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Surgery timing after neoadjuvant chemoradiation in Stage IIIA NSCLC impacts OS

October 05, 2016

The timing of surgery after neoadjuvant chemoradiation in patients with stage IIIA non-small cell lung cancer (NSCLC) affects the overall survival of patients receiving trimodality therapy.

Approximately one third of all NSCLC patients have locally advanced (stage III, subtypes IIIA and IIIB) disease at the time of diagnosis, with a five-year survival ranging from 7 to 19%. Patients with stage III NSCLC represent a significant clinical challenge due to the poor prognosis associated with this stage of disease. Trimodality therapy involving the use of radiation concurrently with chemotherapy, otherwise known as neoadjuvant chemoradiation therapy (NCRT), followed by surgery is an acceptable treatment strategy for stage IIIA patients with resectable tumors and limited mediastinal node (N2) involvement. However, trimodality therapy has not been shown to have significant survival advantage over definitive chemoradiation therapy and the optimal interval to surgery (ITS) after completion of NCRT has not been well explored.

A group of investigators conducted a retrospective analysis to examine whether the ITS after completion of NCRT correlates with survival outcomes in clinical stage IIIA, T1-3 N2 NSCLC patients using patient records between 2004 and 2013 from the National Cancer Database (NCDB). Patients were categorized based on the interval between chemoradiation and surgery (0 - ?3 weeks, 3 - ?6 weeks, 6 - ?9 weeks, and 9 - ?12 weeks). Patients with stage IIIB and other clinical stages were excluded from this study. Overall survival (OS) was examined using Kaplan-Meier method and log-rank tests and bootstrapped Cox proportional hazards model was used to determine significant contributors to OS.

The results of the study published in the Journal of Thoracic Oncology, the official journal of the International Association for the Study of Lung Cancer (IASLC), showed that of the 1,623 NSCLC patients identified with clinical stage IIIA, T1-3 N2 disease, 7.9% underwent surgery at 0 - ?3 weeks, 50.5% underwent surgery 3 - ?6 weeks, 31.9% underwent surgery 6 - ?9 weeks, and 9.6% underwent surgery 9 - ?12 weeks after NCRT. In the univariate analysis, there was no significant difference in OS between the patients that underwent surgery at 0 - ?3 weeks or 3 - ?6 weeks. Decreasing OS was observed in patients that underwent surgery at 6 - ?9 weeks and patients that underwent surgery 9 - ?12 weeks fared significantly worse than those patients that had surgery at 0 - ?3 weeks after NCRT. Multivariate analysis, which accounted for patients receiving lobectomy verses pneumonectomy, showed no significant difference in OS for patients who underwent surgery within 6 weeks of NCRT. However, a significant decrease in OS was observed in patients who had surgery 6 - ?9 weeks (HR: 1.33, 95% CI: 1.01-1.76, P=0.043) and 9 - ?12 weeks (HR: 1.44, 95% CI: 1.04-2.01, P=0.030) after NCRT.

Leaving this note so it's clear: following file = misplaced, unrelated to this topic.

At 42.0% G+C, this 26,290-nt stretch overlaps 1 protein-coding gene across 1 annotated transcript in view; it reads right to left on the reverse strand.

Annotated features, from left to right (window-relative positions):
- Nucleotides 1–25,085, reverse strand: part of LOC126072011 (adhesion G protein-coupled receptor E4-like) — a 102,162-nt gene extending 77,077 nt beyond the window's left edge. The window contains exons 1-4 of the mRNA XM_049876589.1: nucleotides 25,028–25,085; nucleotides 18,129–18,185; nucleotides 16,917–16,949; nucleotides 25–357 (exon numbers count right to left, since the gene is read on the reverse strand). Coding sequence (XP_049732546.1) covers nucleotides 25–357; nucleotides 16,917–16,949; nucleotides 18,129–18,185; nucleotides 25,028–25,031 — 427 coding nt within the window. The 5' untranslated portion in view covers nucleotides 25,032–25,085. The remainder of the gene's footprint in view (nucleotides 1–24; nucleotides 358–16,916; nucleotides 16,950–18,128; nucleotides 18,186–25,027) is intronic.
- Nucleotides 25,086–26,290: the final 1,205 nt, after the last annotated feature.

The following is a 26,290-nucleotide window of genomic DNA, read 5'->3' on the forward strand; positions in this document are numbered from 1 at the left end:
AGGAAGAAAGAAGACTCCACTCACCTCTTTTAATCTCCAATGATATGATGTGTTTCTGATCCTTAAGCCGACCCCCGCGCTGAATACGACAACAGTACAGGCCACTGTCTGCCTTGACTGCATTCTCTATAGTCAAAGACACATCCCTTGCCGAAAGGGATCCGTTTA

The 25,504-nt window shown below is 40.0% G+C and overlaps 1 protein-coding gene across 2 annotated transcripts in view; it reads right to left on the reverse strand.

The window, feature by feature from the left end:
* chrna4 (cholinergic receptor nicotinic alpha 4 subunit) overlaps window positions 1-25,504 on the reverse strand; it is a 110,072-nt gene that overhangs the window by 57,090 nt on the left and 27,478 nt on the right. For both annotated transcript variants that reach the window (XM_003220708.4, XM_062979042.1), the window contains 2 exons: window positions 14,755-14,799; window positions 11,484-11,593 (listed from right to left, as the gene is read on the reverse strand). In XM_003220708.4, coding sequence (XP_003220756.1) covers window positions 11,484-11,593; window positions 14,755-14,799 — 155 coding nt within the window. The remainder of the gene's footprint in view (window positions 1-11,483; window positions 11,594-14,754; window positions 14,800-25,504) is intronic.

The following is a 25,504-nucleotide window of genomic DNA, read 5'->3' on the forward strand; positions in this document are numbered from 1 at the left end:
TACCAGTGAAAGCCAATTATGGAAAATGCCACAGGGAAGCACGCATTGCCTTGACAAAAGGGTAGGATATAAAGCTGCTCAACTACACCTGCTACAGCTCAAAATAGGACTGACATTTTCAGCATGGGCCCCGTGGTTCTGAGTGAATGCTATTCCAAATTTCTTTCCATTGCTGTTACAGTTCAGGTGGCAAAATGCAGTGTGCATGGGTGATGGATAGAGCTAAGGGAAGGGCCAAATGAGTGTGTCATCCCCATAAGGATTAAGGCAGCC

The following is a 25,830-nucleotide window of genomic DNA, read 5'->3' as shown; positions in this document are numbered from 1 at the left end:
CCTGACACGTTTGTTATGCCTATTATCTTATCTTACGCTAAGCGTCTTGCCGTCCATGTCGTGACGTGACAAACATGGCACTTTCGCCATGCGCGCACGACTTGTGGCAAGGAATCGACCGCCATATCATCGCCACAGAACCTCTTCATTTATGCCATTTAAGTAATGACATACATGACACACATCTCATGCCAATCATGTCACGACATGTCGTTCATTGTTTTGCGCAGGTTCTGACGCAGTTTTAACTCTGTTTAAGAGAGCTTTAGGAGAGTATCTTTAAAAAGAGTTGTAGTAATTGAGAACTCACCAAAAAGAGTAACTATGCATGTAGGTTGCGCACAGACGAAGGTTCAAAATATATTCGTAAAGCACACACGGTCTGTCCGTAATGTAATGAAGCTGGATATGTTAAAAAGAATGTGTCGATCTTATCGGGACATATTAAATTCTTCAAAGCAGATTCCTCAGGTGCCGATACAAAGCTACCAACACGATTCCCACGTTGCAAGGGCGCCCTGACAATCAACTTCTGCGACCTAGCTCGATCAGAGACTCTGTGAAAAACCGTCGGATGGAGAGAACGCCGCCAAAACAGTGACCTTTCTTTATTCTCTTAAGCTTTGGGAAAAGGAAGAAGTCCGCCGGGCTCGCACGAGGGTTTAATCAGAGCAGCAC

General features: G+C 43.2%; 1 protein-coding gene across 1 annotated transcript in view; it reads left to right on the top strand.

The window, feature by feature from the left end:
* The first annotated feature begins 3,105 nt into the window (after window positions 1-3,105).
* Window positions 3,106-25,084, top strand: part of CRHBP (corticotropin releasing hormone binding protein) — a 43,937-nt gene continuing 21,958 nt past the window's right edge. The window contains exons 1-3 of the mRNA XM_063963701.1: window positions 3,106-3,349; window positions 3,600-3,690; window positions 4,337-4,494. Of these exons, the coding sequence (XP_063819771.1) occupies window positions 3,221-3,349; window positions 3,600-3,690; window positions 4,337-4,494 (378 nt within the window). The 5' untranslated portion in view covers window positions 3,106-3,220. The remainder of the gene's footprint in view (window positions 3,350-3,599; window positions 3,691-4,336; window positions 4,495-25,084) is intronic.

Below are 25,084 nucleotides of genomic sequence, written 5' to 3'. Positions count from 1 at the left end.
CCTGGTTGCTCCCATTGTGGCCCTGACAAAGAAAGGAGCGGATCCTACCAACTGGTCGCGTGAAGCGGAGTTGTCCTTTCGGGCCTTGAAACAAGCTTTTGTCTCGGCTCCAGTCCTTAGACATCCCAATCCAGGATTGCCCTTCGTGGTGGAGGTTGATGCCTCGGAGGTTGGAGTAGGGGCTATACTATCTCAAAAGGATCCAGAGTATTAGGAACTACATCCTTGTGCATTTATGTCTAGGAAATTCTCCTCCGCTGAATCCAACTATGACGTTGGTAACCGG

The authors comment that, "The results of our study suggest that waiting greater than 6 weeks to have surgery after NCRT may negatively impact both perioperative mortality and OS. This finding concurs with prior data that recommend an ITS following NCRT of less than 8 weeks. Minimizing the time between NCRT and surgery is thought to improve outcomes because it reduces the risks associated with operating in the presence of radiation pneumonitis. Although radiation may affect surgical outcomes anywhere between 3 and 12 weeks, it is particularly troublesome at the tail end of that interval when a patient is at highest risk for the development of fibrosis, narrowing of the pulmonary vessels, microvascular thrombosis, and collagen deposition by fibroblasts into the interstitium, increasing the risk for postoperative complications."
Co-authors Frank Detterbeck, Daniel Boffa, Roy Decker, and Anthony Kim are members of IASLC.

About the IASLC

The International Association for the Study of Lung Cancer (IASLC) is the only global organization dedicated to the study of lung cancer. Founded in 1974, the association's membership includes more than 5,000 lung cancer specialists in over 100 countries. Visit for more information.

Written by: Jacinta Wiens, PhD, 720-598-1941;

Media Contact: Becky Bunn, 720-254-9509;

International Association for the Study of Lung Cancer

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